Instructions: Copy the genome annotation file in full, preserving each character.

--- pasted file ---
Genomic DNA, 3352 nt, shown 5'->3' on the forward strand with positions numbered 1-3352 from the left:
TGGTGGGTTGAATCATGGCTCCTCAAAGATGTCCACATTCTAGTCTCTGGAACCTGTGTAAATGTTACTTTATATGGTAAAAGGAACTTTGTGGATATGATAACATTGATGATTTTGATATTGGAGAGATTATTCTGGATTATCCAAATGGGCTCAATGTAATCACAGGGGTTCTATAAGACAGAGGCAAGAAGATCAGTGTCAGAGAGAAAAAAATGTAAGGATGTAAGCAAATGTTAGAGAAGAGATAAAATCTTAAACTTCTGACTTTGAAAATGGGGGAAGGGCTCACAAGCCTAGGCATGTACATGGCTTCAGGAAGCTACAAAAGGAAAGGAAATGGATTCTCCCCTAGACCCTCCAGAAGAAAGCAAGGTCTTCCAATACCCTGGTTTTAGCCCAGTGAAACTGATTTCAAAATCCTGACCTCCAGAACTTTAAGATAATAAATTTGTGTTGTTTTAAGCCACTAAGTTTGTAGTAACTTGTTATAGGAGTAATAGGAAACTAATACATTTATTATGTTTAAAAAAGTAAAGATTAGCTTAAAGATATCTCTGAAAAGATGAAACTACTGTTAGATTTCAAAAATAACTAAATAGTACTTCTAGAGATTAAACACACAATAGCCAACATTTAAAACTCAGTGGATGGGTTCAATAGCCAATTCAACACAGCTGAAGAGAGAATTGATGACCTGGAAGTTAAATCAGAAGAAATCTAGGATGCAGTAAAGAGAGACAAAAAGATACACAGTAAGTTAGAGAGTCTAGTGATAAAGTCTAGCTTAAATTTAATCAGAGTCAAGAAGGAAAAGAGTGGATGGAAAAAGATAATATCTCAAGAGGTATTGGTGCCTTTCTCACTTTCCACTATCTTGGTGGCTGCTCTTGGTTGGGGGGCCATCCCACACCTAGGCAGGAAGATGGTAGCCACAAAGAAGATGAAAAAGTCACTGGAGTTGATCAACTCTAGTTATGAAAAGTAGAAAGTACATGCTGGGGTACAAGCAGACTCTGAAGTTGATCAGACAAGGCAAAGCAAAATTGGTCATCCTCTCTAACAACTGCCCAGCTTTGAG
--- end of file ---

Genomic DNA, 3352 nt, shown 5'->3' on the forward strand with positions numbered 1-3352 from the left:
TGGTGGGTTGAATCATGGCTCCTCAAAGATGTCCACATTCTAGTCTCTGGAACCTGTGTAAATGTTACTTTATATGGTAAAAGGAACTTTGTGGATATGATAACATTGATGATTTTGATATTGGAGAGATTATTCTGGATTATCCAAATGGGCTCAATGTAATCACAGGGGTTCTATAAGACAGAGGCAAGAAGATCAGTGTCAGAGAGAAAAAAATGTAAGGATGTAAGCAAATGTTAGAGAAGAGATAAAATCTTAAACTTCTGACTTTGAAAATGGGGGAAGGGCTCACAAGCCTAGGCATGTACATGGCTTCAGGAAGCTACAAAAGGAAAGGAAATGGATTCTCCCCTAGACCCTCCAGAAGAAAGCAAGGTCTTCCAATACCCTGGTTTTAGCCCAGTGAAACTGATTTCAAAATCCTGACCTCCAGAACTTTAAGATAATAAATTTGTGTTGTTTTAAGCCACTAAGTTTGTAGTAACTTGTTATAGGAGTAATAGGAAACTAATACATTTATTATGTTTAAAAAAGTAAAGATTAGCTTAAAGATATCTCTGAAAAGATGAAACTACTGTTAGATTTCAAAAATAACTAAATAGTACTTCTAGAGATTAAACACACAATAGCCAACATTTAAAACTCAGTGGATGGGTTCAATAGCCAATTCAACACAGCTGAAGAGAGAATTGATGACCTGGAAGTTAAATCAGAAGAAATCTAGGATGCAGTAAAGAGAGACAAAAAGATACACAGTAAGTTAGAGAGTCTAGTGATAAAGTCTAGCTTAAATTTAATCAGAGTCAAGAAGGAAAAGAGTGGATGGAAAAAGATAATATCTCAAGAGGTATTGGTGCCTTTCTCACTTTCCACTATCTTGGTGGCTGCTCTTGGTTGGGGGGCCATCCCACACCTAGGCAGGAAGATGGTAGCCACAAAGAAGATGAAAAAGTCACTGGAGTTGATCAACTCTAGTTATGAAAAGTAGAAAGTACATGCTGGGGTACAAGCAGACTCTGAAGTTGATCAGACAAGGCAAAGCAAAATTGGTCATCCTCTCTAACAACTGCCCAGCTTTGAG